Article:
We’d all love to have lots of disposable income – income not tied to meeting some obligation. We could save it, invest it, spend it, give it, even lend it.
But… most of us don’t have lots of disposable income. Despite that, we should still make an effort to set something aside on a regular basis. Or, maybe you have some level of disposable income and an objective or goal for some of your money.
Whatever amount you are able to save, a primary objective should be to have some funds set aside that are untouchable except in a true emergency – your emergency fund.
After that, if you are setting funds aside for a specific use, those funds should be untouchable except for the defined purpose or a true emergency.
Many of us are doing well if we put a little bit into savings each month and don’t touch it the next month. If that is the best you can do, then do that. Something is better than nothing. As Solomon advocated, “whoever gathers money little by little makes it grow.”
One easy way to get started is with an automatic monthly withdrawal to a savings account. It is a great savings tool because it makes setting money aside automatic and (almost) invisible.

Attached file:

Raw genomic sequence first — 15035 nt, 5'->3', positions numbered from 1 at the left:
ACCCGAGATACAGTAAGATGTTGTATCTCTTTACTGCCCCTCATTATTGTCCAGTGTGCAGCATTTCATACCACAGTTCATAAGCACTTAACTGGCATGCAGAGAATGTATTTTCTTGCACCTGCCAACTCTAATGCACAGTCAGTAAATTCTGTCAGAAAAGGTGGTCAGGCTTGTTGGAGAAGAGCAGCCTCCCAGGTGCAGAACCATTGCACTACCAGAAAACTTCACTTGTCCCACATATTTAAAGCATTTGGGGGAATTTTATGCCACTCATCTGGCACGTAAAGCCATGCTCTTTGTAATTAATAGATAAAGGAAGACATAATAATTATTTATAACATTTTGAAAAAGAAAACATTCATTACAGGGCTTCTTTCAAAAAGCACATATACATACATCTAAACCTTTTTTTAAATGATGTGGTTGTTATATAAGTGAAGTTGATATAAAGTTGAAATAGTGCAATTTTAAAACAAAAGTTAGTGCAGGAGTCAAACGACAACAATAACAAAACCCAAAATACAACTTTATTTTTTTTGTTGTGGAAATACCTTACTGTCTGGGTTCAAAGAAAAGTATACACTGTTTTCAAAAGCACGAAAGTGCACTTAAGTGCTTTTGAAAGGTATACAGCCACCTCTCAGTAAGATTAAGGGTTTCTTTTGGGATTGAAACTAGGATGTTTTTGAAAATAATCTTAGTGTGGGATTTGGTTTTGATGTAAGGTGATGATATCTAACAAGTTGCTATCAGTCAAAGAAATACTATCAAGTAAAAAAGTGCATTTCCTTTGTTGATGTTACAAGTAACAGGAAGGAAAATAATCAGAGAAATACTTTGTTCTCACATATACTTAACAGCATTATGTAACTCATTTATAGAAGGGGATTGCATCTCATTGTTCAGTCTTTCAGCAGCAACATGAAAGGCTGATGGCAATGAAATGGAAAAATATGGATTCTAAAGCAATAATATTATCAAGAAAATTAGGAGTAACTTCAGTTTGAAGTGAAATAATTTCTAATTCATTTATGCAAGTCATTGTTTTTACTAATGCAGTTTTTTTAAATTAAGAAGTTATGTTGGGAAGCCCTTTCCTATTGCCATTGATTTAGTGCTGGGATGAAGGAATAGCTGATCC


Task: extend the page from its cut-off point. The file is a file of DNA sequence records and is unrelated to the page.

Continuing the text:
For those of you that have disposable income each month you want to invest, an automatic investment plan with a mutual fund company is a good way to begin. Plus, automatic investment plans often allow a minimum investment that is less than the fund’s normal minimum investment.
Similar advice can be applied to saving for a child’s college education. If you are interested in beginning to save for your child’s college expenses, get started. Even if you are not able to set aside college money on a regular basis, even a little bit set aside every now and then is better than nothing. A 529 plan brings with it a potential state tax benefit for Georgia taxpayers. Other states may also have some tax benefits for their state taxpayers. If you have relatives or friends that would like to contribute to your child’s college funds they can open and fund a Georgia 529 account for your child. This can be a great vehicle for moving money out of an estate.
Speaking of children, teaching children about saving a little at a time is a good way to get them in the habit of saving some of their own money. Encourage your child to open a savings account with a portion of his or her birthday or Christmas money. Even if the interest rate is miniscule it can get them in the habit of saving. And, you’ll find that, in some cases, they get excited about having a savings account statement they can look at to see how much money they have. Many bank savings accounts pay a very small interest rate but you may be able to find a child’s savings account that pays a higher rate than for adult savings accounts. I found a child’s savings account at a local credit union paying 5% on the first $500 deposited. I moved my children’s money out of lower paying accounts. I also had an opportunity to teach my kids a little about interest and compounding.
Yes, setting aside even a little bit can be hard. Having the saving done automatically makes things easier. Decide what will work best for you and get started setting aside a little bit at a time!